Arnav Arora


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Thorny Roses: Investigating the Dual Use Dilemma in Natural Language Processing
Lucie-Aimée Kaffee | Arnav Arora | Zeerak Talat | Isabelle Augenstein
Findings of the Association for Computational Linguistics: EMNLP 2023

Dual use, the intentional, harmful reuse of technology and scientific artefacts, is an ill-defined problem within the context of Natural Language Processing (NLP). As large language models (LLMs) have advanced in their capabilities and become more accessible, the risk of their intentional misuse becomes more prevalent. To prevent such intentional malicious use, it is necessary for NLP researchers and practitioners to understand and mitigate the risks of their research. Hence, we present an NLP-specific definition of dual use informed by researchers and practitioners in the field. Further, we propose a checklist focusing on dual-use in NLP, that can be integrated into existing conference ethics-frameworks. The definition and checklist are created based on a survey of NLP researchers and practitioners.

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Why Should This Article Be Deleted? Transparent Stance Detection in Multilingual Wikipedia Editor Discussions
Lucie-Aimée Kaffee | Arnav Arora | Isabelle Augenstein
Proceedings of the 2023 Conference on Empirical Methods in Natural Language Processing

The moderation of content on online platforms is usually non-transparent. On Wikipedia, however, this discussion is carried out publicly and editors are encouraged to use the content moderation policies as explanations for making moderation decisions. Currently, only a few comments explicitly mention those policies – 20% of the English ones, but as few as 2% of the German and Turkish comments. To aid in this process of understanding how content is moderated, we construct a novel multilingual dataset of Wikipedia editor discussions along with their reasoning in three languages. The dataset contains the stances of the editors (keep, delete, merge, comment), along with the stated reason, and a content moderation policy, for each edit decision. We demonstrate that stance and corresponding reason (policy) can be predicted jointly with a high degree of accuracy, adding transparency to the decision-making process. We release both our joint prediction models and the multilingual content moderation dataset for further research on automated transparent content moderation.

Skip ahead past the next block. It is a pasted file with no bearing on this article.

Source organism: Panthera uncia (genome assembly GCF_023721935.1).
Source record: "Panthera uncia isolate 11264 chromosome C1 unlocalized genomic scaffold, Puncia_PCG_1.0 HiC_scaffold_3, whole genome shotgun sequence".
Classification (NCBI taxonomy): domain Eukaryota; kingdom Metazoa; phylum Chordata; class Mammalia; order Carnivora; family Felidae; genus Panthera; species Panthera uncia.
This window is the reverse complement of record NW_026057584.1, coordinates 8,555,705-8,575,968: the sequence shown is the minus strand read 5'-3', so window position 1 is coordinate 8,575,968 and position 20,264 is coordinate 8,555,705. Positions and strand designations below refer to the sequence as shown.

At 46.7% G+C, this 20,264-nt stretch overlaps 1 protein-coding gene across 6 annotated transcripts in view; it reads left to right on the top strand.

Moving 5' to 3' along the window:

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Probing Pre-Trained Language Models for Cross-Cultural Differences in Values
Arnav Arora | Lucie-aimée Kaffee | Isabelle Augenstein
Proceedings of the First Workshop on Cross-Cultural Considerations in NLP (C3NLP)

Language embeds information about social, cultural, and political values people hold. Prior work has explored potentially harmful social biases encoded in Pre-trained Language Models (PLMs). However, there has been no systematic study investigating how values embedded in these models vary across cultures. In this paper, we introduce probes to study which cross-cultural values are embedded in these models, and whether they align with existing theories and cross-cultural values surveys. We find that PLMs capture differences in values across cultures, but those only weakly align with established values surveys. We discuss implications of using mis-aligned models in cross-cultural settings, as well as ways of aligning PLMs with values surveys.

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Topic-Guided Sampling For Data-Efficient Multi-Domain Stance Detection
Erik Arakelyan | Arnav Arora | Isabelle Augenstein
Proceedings of the 61st Annual Meeting of the Association for Computational Linguistics (Volume 1: Long Papers)